The extraordinary thing about this production of Lord of the Flies was that within a few minutes of the opening, and the arrival of two of the main characters on stage, I kept forgetting it wasn’t actually happening. I kept having to remind myself it was just a play. Pigs, horrible young men, bullied youths, young men desperately trying to be decent, the sullied innocence of a child – it was truly difficult not to think of the politics of today, of the Bullingdon, Tories, Labour.
Having missed it first time round at the Open Air Theatre at Regents Park two years ago the chance to see it this week could not be passed up. Many decades ago it had been an O level text for our year but in spite of knowing the book in detail, Nigel Williams’ adaptation feels entirely fresh. The play benefits from a terrifying and gripping realism. The fantastic choreography of Kate Waters’ fight-and-flight scenes compares to some of the best film action scenes and modern dance I’ve ever seen. This action plays to full effect around Jon Bausor’s powerful set of crashed airliner, jungle, beach and mountain, all in one. Somehow it has been fitted onto a relatively small stage. There is even live fire. It has translated well from Regents Park, where it must have been amazing to see. Lord of the Flies is yet more testimony to Timothy Sheader’s emerging genius as a director, as relevant today as when William Golding’s novel was first published in 1954. At Richmond it played to a packed house.
Stranded by a crashed airplane on a jungle island, with no surviving adults, from the opening chorus of treble voices singing “Alleluia”, Lord of the Flies shows the boys’ inexorable descent into savagery. Some of them are choristers, led by their prefect, the vile and demented Jack. Their black choir robes degenerate into the ragged regalia of jungle nightmares as their superficially pristine, private and state-educated minds and bodies become smeared with blood and dirt. They slough off the veneer of civilisation with shocking speed and descend into places we would rather not think or know about. Bullying, fear and superstition turn them into murderers. Ralph, elected leader, struggles constantly to maintain order but cannot in the end prevail against Jack’s self-proclaimed chiefdom. Poor Piggy hopelessly pleads for rules. Even the child, Perceval, is corrupted into the violence, delighting at the end in the savage jungle death dance, unable at the end to remember that he was a vicarage boy.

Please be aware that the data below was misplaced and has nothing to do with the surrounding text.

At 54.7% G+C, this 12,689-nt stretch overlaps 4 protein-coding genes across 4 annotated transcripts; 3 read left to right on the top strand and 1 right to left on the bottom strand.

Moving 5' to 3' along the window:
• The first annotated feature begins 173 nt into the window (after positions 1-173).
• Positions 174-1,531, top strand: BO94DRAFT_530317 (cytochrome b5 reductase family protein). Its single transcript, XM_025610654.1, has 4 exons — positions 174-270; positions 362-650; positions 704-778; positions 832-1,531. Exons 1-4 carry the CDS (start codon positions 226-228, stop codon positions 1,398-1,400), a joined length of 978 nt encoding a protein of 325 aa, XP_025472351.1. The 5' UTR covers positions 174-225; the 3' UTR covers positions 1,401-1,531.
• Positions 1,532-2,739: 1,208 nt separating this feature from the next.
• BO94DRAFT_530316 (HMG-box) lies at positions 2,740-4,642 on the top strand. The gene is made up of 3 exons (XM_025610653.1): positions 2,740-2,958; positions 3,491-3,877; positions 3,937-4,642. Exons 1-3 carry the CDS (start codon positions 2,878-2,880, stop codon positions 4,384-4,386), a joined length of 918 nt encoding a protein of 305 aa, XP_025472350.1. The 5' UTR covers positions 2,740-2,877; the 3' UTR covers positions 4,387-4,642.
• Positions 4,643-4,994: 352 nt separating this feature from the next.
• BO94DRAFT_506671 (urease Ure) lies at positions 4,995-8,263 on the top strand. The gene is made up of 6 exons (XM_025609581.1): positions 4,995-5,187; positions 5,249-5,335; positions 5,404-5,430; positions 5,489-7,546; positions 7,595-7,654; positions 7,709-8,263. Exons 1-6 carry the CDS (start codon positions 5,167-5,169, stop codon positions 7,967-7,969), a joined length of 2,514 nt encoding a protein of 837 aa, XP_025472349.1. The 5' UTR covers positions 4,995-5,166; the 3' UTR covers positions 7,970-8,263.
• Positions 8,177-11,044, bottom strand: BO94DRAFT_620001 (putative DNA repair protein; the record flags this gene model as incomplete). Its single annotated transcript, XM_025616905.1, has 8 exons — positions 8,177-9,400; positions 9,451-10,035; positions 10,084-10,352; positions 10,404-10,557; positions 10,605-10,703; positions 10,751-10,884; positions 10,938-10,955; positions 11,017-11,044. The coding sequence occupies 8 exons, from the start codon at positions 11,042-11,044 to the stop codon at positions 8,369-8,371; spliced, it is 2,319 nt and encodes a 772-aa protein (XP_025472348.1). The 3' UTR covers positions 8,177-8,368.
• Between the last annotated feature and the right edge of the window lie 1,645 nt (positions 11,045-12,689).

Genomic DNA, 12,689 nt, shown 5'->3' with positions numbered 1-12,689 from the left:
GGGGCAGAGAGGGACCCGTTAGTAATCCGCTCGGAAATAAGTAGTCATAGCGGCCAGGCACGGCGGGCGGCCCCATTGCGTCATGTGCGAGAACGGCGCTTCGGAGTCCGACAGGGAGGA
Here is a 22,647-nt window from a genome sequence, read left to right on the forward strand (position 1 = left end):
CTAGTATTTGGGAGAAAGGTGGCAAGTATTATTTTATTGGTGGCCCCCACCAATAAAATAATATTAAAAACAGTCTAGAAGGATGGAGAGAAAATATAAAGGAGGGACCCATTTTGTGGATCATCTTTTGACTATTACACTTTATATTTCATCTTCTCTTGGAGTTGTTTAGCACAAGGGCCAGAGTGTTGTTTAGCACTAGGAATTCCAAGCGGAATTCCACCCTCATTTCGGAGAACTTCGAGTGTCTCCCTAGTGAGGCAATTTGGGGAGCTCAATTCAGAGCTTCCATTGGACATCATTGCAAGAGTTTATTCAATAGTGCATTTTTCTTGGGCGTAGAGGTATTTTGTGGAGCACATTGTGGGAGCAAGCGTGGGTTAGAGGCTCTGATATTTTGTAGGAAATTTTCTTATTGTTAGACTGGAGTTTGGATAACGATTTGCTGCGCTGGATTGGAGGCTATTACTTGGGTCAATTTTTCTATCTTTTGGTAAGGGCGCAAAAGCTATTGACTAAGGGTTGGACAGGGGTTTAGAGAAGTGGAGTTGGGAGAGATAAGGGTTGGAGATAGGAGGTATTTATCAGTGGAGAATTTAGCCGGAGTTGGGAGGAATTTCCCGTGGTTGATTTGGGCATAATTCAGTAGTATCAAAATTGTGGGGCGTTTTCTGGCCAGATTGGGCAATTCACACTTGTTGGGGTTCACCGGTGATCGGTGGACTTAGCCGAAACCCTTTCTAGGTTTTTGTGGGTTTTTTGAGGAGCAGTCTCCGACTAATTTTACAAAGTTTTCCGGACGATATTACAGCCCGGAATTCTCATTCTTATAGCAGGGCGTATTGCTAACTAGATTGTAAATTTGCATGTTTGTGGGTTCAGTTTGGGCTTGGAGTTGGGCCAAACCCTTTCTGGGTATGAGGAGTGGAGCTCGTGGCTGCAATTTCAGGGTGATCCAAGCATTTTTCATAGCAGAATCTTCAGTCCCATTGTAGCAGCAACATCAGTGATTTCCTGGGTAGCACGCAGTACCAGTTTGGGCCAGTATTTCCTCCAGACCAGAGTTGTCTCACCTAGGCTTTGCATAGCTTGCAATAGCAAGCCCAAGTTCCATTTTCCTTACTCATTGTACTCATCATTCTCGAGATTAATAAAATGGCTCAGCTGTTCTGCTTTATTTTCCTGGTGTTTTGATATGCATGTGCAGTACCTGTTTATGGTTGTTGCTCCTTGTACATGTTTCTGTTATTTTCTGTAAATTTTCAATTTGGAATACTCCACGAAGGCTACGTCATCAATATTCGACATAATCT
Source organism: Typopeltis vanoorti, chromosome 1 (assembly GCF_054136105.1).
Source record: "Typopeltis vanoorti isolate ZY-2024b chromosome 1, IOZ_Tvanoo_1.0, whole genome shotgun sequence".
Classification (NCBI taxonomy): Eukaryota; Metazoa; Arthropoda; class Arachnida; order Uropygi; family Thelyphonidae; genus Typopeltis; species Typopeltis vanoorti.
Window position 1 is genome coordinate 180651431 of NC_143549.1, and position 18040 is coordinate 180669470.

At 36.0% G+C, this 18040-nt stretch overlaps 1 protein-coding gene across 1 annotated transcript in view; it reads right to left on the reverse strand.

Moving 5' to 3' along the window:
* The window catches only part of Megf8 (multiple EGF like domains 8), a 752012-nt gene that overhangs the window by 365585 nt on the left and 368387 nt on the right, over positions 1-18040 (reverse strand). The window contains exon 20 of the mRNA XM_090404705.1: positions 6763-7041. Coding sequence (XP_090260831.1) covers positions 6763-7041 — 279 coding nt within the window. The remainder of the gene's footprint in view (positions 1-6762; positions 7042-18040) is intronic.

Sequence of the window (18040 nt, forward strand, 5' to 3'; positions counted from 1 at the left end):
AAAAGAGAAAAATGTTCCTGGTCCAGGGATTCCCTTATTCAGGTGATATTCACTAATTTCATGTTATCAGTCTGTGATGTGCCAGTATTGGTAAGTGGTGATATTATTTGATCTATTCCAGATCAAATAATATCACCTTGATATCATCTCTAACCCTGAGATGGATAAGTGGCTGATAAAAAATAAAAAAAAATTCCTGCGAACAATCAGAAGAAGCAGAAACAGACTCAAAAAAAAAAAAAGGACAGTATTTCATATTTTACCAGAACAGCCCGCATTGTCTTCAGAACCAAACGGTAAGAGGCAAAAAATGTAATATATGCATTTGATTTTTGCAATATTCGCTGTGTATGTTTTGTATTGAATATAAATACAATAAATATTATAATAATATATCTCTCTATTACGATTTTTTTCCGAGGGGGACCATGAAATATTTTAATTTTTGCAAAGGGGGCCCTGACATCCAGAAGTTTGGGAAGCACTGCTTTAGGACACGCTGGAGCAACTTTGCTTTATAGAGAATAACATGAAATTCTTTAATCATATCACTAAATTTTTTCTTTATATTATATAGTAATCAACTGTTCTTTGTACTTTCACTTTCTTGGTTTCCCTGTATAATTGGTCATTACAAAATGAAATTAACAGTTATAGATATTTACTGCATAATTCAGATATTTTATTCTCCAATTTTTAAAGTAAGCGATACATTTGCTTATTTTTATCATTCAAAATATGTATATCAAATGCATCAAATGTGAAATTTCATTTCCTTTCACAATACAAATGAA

The dead pilot hanging in the trees is the “beast” which terrifies the children and becomes totemic. It is soon apparent the real beast is the one within themselves and it is in his cunning ability to use and recognise this that Jack achieves his rule.
The three key symbols of the book, the conch, Piggy’s glasses and the fire, are beautifully and evocatively deployed. Sheader makes every nuance, every look and action count, even when almost the entire cast is on stage at the same time. There is so much to look at and enjoy and this makes it strangely immersive.
There were particularly outstanding performances from Anthony Roberts as Piggy, whose earnest vulnerability was heartrendingly convincing and Luke Ward-Wilkinson, whose own natural charisma fitted well with the well-intentioned Ralph. Three boys share the part of Perceval: David Evans, Benedict Barker and Guy Abrahams. We saw Evans, who I had seen before in God Bless the Child at the Royal Court. Perceval is a challenging part for a young child and Evans has a strong and natural stage presence, evoking “oohs” and “aahs” from the audience with his teddy bear, his hiding place in the suitcase. His sweetness made it all the more chilling when he too, in all his tiny innocence, turned bad.
Keenan Munn-Francis as Simon was a tragic stand-out, utterly true in his hope, anger and brutality. Michael Ajao was a spell-binding Maurice with his fluid movement and tender but unthinking savagery. Matthew Castle was every parent’s nightmare as the psychotic Roger. Great acting though!
There were a few nods to modernity: regrets at the lack of 3G on the island, passing references to selfies and Instagram. Seen four decades beyond my O levels, Lord of the Flies was familiar of course but it also came across in a completely new way. Today, it seems a bit like a shoot-em-up video game, where the kids are the virus that corrupt the programme. Only there’s nothing virtual about this production. It’s more horrible and more human, because it feels more real.
Review by Ruth Gledhill
Lord of the Flies Overview
William Golding’s 20th century classic Lord of the Flies explodes onto the stage in a remarkable production direct from London’s award-winning Regent’s Park Theatre.
When a group of schoolboys survive a catastrophic plane crash, what starts as a desert island adventure quickly descends into a struggle for survival in a darkly sinister world of superstition and immorality.
Playing to capacity audiences during its original run, this acclaimed production is guaranteed to grip from start to finish.
Lord of the Flies – UK Tour – ATG Tickets
Adapted for the stage by Nigel Williams.
Recommended age: 11+
Richmond Theatre to 23rd January 2016
Book Tickets for Richmond Theatre London
Churchill Theatre Bromley
Tuesday 15th to Saturday 19th March 2016